A 12-person jury found Jeromy Hurlburt guilty of multiple assault charges and driving under the influence following a trial that began Oct. 9 and ended Tuesday.
Hurlburt, 38, of Soldotna, was charged with two counts of first-degree assault, two counts of third-degree assault and a DUI after he hit two joggers with his car on March 21, 2012.
The defense did not call anyone to testify and Hurlburt did not take the stand. After the state rested, Hurlburt’s attorney, Lyle Stohler made a motion for judgment of acquittal, which is granted if there isn’t sufficient evidence to support conviction. Superior Court Judge Carl Bauman denied the motion.
In her closing argument, Assistant District Attorney Amanda Browning said the case isn’t about if the victims were hit by Hurlburt’s car. It’s about whether Hurlburt was under the influence of methamphetamines when he hit Melanie Papp, 46 at the time of the accident, and her then 63-year-old mother Joan Miller, both of Soldotna.
She said the defendant failed field sobriety tests, and a witness testified seeing Hurlburt jumping up and down. Papp, when she woke up after being hit, testified she saw him wringing his hands, touching his face and being unable to focus after the accident, Browning said.
Browning argued that he was doing those things because he was on meth.
Hurlburt had fresh track marks that dripped blood when his blood was tested for drugs after the accident, Browing told the jury, referring to a witness’s testimony.
She said because of the accident Papp and Miller suffer from serious physical injuries.
Stohler argued the defendant was not under the influence at the time of the accident, but that he took meth orally right after the accident to avoid a drug possession charge.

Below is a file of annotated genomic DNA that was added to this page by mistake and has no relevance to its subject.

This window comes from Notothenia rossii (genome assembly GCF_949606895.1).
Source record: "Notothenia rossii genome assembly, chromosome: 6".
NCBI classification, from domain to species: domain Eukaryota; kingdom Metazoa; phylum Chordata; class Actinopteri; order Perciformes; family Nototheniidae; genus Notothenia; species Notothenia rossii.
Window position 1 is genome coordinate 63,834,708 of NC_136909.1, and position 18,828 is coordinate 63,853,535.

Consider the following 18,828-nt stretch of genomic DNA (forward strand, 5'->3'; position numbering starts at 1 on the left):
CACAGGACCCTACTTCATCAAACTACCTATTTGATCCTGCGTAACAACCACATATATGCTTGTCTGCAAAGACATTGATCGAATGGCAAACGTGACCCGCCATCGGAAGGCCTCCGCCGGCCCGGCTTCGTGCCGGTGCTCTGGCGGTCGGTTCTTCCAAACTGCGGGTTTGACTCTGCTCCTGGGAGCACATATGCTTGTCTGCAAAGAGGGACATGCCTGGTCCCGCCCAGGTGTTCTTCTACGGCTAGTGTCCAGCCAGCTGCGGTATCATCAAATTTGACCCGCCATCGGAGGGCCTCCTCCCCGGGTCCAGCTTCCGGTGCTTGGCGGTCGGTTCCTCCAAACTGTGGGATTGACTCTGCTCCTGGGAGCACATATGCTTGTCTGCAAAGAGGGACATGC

He said the state’s expert agreed the levels are consistent with orally taking meth right after the crash.
According to charging documents, Hurlburt claimed something broke on his 1986 Audi 5000 to cause it to veer left. The vehicle was subject to a recall in 1993 that could cause the wheels to lock and the car to rapidly decelerate. Stohler said the mechanics, who examined the car after the crash, didn’t consider the recall, which describes the accident that occurred.
The initial investigating officer, Soldotna Police Sgt. Stace Escott didn’t see signs of impairment or find drug paraphernalia, Stohler argued.
“Evidence all suggests methamphetamine in this case was consumed after driving,” Stohler said. “We know this because of (the) euphoria stage, which was observed after the wreck. We know this because we don’t have any evidence of recent use. … (We) know it based off the levels.”
In her closing rebuttal, Browning said the defense is asking the jury to believe the “perfect storm” — something went wrong with the car, the defendant ate the drugs and no paraphernalia was found.
Browning said Hurlburt originally told police he smoked meth for the first time three to four days prior to the accident, but in his closing Stohler said Hurlburt ate meth after the crash.
If he swallowed the drugs at the scene, “did the defendant swallow the baggie, too?” Browing said.
She said Stohler’s “perfect storm” argument wasn’t probable or reasonable. The jury agreed, and presented the guilty verdicts to the court about two and a half hours after closing arguments ended.
Following his conviction, Hurlburt is not bailable, and remains incarcerated at Wildwood Pretrial Facility.
Sentencing is scheduled for Jan. 21, 2014.
Kaylee Osowski can be reached at email@example.com.